Wikileaks cables: Iran sought Czech weapons-making machinery via Turkey


Diplomatic cables released by Wikileaks reportedly show that the Czech Republic was warned by the United States against selling machine tools they feared could find their way to use in the Iranian nuclear programme. Specifically, it claims that in the search for weapons-making machinery, Iranian companies have attempted to bypass Czech export controls by buying through a Turkish partner.

While Kovosvit itself sells other items to Iran, it says the machinery in question, listed by the Nuclear Suppliers Group, is sold only to its Turkish partners, who they do not expect to resell it. Asked to comment on the matter, the Czech Foreign Ministry set a precedent for how it will likely confront future Wikileaks cables, saying only that it would say nothing at all regarding information from unauthorised internal communication between the Czech Republic and the US administration.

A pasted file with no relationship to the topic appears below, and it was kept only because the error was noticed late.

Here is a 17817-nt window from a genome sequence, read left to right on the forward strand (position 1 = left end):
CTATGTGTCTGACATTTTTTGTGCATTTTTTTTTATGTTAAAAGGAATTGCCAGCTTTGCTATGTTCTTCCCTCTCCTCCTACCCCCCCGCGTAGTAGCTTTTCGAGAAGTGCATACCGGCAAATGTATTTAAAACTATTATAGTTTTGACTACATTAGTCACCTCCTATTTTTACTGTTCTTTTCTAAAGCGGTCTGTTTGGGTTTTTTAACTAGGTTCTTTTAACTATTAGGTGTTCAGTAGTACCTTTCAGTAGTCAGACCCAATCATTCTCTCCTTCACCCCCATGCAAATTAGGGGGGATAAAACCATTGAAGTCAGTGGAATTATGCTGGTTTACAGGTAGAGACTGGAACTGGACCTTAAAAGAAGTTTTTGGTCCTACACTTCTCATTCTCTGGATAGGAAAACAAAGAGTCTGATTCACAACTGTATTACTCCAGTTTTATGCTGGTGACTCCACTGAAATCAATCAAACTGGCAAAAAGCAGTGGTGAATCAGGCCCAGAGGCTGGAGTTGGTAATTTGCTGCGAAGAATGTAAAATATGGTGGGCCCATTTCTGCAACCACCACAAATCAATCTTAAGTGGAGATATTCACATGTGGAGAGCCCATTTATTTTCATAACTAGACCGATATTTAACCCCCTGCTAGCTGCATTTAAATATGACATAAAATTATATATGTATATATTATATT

There is much to be expected from the US diplomatic cables regarding the Czech Republic, particularly as far as the years-long episode of heated debate over missile defence cooperation is concerned. But the first more significant Wikileaks cable dealing with Czech-American diplomacy, and reported on by the Norwegian paper Aftenposten, regards US concerns over a Czech trading partner in Turkey, a business it says may connect with the Iranian arms industry. Aftenposten, which claims to possess all of the yet-unreleased diplomatic cables, writes that Iran in recent years has tried to buy equipment and material for nuclear reactors and missiles from more than 350 companies in more than 30 countries. One route suggested in a cable from the US embassy in Prague is by obtaining numerically controlled machine tools produced by the Czech company Kovosvit MAS and sold throughout the world. The US cable posits that in November of 2009 an Iranian tyre mould manufacturer bypassed Czech export controls by attempting to purchase high quality milling machines sold by Kovosvit MAS and required for rocket manufacturing via the company’s Turkish representative, Ak Makina - a business that also represents major corporations such as Hyundai – Kia for a vast region from Ukraine to Saudi Arabia that includes Iran. The cable warns that Ak Makina may be hiding its resale of specialised machinery banned by arms agreements to Iran from Kovosvit MAS, and notes that the Turkish company has in the past cooperated with an Iranian company producing rocket fuel. Ak Makina told the news website that while it has previously dealt in export, it does not do so now, and has not sold the machines in question in the period since the date of the cable.